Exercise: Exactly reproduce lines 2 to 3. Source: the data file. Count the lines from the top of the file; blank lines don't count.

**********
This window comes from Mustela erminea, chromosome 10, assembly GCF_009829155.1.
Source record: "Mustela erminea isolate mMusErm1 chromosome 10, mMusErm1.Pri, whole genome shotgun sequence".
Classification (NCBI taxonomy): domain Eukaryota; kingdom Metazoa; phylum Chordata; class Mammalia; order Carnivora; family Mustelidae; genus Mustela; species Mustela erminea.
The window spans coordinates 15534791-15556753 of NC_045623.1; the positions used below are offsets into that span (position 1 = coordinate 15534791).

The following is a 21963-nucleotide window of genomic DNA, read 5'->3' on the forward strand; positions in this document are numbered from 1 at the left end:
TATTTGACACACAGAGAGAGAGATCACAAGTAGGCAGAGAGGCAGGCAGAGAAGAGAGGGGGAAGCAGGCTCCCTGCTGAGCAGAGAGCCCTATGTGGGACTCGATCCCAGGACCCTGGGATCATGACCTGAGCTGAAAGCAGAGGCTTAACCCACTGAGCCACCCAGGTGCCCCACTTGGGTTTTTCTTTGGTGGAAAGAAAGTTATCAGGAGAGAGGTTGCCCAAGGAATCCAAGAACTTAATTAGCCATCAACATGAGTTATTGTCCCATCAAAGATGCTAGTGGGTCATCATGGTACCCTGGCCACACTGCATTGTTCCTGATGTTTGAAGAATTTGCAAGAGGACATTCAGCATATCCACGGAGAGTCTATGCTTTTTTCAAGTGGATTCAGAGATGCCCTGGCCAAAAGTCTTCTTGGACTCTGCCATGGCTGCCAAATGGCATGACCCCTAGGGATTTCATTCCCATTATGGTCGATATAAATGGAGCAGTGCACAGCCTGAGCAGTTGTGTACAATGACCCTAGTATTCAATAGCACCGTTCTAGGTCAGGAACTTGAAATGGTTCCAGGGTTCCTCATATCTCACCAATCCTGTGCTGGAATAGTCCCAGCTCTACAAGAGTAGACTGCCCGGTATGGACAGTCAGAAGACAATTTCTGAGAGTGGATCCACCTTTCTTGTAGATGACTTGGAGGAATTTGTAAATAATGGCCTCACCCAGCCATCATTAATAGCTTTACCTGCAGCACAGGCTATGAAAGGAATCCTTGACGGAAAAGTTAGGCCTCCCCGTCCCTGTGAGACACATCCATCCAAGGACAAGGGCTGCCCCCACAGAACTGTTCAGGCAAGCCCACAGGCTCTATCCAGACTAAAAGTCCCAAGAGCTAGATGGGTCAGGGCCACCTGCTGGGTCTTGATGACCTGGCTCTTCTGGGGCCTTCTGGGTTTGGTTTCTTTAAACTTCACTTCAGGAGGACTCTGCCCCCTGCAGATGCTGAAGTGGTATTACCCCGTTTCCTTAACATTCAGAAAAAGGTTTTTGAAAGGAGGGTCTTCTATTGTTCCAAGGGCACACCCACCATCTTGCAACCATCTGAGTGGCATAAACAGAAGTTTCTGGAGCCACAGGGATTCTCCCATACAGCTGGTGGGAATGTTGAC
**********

Source record: "Mustela erminea isolate mMusErm1 chromosome 10, mMusErm1.Pri, whole genome shotgun sequence".
Classification (NCBI taxonomy): domain Eukaryota; kingdom Metazoa; phylum Chordata; class Mammalia; order Carnivora; family Mustelidae; genus Mustela; species Mustela erminea.